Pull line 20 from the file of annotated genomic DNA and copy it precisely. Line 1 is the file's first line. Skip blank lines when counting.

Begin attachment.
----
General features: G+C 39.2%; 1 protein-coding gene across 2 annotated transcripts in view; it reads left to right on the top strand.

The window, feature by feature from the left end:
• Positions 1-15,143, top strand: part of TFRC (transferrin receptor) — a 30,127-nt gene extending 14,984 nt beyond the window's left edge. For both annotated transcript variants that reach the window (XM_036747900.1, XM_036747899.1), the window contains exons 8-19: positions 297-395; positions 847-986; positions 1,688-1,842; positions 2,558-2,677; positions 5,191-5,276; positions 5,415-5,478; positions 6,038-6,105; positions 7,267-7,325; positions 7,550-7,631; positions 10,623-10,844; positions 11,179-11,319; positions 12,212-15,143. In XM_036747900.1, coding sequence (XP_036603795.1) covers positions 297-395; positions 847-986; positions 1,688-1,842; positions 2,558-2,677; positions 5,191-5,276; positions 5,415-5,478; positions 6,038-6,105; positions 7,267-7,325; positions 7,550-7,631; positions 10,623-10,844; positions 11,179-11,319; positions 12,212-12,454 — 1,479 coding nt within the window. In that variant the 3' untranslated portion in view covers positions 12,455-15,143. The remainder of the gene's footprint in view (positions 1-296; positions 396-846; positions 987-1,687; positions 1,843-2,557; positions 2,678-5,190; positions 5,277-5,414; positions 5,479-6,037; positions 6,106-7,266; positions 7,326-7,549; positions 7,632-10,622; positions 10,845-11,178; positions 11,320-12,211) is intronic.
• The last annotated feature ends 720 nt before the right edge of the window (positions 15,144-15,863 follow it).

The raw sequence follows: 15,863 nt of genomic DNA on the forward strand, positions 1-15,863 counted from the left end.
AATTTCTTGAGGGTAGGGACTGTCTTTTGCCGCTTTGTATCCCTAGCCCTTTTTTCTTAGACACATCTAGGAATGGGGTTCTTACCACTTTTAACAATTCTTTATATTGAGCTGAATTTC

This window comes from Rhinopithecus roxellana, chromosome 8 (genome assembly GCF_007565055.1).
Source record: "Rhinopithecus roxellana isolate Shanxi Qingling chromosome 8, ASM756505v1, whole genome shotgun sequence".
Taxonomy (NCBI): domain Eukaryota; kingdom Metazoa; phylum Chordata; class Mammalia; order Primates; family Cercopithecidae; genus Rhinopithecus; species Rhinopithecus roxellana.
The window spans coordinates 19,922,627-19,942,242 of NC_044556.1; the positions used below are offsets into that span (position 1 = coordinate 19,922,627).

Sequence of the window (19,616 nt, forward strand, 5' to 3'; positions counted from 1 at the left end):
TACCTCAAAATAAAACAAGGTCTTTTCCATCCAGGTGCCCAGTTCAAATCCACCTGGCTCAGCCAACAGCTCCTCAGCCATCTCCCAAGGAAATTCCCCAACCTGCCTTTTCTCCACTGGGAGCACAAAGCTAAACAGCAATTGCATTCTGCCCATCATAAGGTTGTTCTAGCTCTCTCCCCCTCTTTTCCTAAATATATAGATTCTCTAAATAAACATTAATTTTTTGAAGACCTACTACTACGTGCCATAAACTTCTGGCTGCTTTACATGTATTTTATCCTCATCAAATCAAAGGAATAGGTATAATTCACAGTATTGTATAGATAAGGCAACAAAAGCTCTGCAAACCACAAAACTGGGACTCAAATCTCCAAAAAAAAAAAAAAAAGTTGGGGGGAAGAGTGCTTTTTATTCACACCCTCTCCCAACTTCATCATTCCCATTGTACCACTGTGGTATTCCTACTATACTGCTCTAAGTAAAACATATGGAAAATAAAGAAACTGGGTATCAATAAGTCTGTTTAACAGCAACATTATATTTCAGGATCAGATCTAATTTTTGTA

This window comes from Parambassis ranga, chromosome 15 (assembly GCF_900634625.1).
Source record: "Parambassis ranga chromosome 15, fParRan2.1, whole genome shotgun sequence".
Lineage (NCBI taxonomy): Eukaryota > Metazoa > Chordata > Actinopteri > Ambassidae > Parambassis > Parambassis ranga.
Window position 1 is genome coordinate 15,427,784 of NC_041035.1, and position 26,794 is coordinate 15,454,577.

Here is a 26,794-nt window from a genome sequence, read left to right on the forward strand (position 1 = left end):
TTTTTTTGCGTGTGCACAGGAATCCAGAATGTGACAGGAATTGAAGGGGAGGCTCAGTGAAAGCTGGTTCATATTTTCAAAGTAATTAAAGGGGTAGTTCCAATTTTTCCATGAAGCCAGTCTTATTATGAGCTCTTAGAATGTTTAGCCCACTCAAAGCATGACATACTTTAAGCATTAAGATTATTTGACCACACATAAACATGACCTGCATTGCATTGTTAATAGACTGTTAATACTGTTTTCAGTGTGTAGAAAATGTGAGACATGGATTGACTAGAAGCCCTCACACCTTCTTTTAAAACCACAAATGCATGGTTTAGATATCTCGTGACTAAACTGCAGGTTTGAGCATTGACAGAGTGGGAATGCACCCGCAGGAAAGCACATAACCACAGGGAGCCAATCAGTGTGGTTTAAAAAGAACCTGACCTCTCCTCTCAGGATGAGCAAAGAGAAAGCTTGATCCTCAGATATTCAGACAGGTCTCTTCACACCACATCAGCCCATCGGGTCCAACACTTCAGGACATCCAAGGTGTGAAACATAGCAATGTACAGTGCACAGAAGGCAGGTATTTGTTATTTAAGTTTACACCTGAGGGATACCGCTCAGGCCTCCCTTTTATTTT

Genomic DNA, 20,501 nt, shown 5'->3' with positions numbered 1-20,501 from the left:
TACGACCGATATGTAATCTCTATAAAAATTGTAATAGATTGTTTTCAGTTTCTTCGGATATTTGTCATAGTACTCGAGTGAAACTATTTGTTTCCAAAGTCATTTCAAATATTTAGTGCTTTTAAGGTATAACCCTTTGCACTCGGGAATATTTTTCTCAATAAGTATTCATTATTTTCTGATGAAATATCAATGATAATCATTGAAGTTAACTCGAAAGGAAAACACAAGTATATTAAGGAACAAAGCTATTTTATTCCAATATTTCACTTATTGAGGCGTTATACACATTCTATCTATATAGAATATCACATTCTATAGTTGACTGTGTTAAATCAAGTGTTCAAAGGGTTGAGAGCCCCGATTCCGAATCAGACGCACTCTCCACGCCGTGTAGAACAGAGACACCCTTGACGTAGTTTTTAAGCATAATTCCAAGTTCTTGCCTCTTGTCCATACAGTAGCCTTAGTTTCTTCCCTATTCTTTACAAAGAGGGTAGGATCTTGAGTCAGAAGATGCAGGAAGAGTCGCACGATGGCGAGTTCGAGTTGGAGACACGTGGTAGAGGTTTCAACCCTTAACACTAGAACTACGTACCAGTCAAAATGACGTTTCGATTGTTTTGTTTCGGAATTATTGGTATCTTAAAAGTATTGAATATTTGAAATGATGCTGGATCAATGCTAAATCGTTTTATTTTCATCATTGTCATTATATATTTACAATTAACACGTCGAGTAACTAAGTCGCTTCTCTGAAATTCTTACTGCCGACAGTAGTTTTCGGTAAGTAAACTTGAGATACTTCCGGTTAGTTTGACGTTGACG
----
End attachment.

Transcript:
TACGACCGATATGTAATCTCTATAAAAATTGTAATAGATTGTTTTCAGTTTCTTCGGATATTTGTCATAGTACTCGAGTGAAACTATTTGTTTCCAAAGTCATTTCAAATATTTAGTGCTTTTAAGGTATAACCCTTTGCACTCGGGAATATTTTTCTCAATAAGTATTCATTATTTTCTGATGAAATATCAATGATAATCATTGAAGTTAACTCGAAAGGAAAACACAAGTATATTAAGGAACAAAGCTATTTTATTCCAATATTTCACTTATTGAGGCGTTATACACATTCTATCTATATAGAATATCACATTCTATAGTTGACTGTGTTAAATCAAGTGTTCAAAGGGTTGAGAGCCCCGATTCCGAATCAGACGCACTCTCCACGCCGTGTAGAACAGAGACACCCTTGACGTAGTTTTTAAGCATAATTCCAAGTTCTTGCCTCTTGTCCATACAGTAGCCTTAGTTTCTTCCCTATTCTTTACAAAGAGGGTAGGATCTTGAGTCAGAAGATGCAGGAAGAGTCGCACGATGGCGAGTTCGAGTTGGAGACACGTGGTAGAGGTTTCAACCCTTAACACTAGAACTACGTACCAGTCAAAATGACGTTTCGATTGTTTTGTTTCGGAATTATTGGTATCTTAAAAGTATTGAATATTTGAAATGATGCTGGATCAATGCTAAATCGTTTTATTTTCATCATTGTCATTATATATTTACAATTAACACGTCGAGTAACTAAGTCGCTTCTCTGAAATTCTTACTGCCGACAGTAGTTTTCGGTAAGTAAACTTGAGATACTTCCGGTTAGTTTGACGTTGACG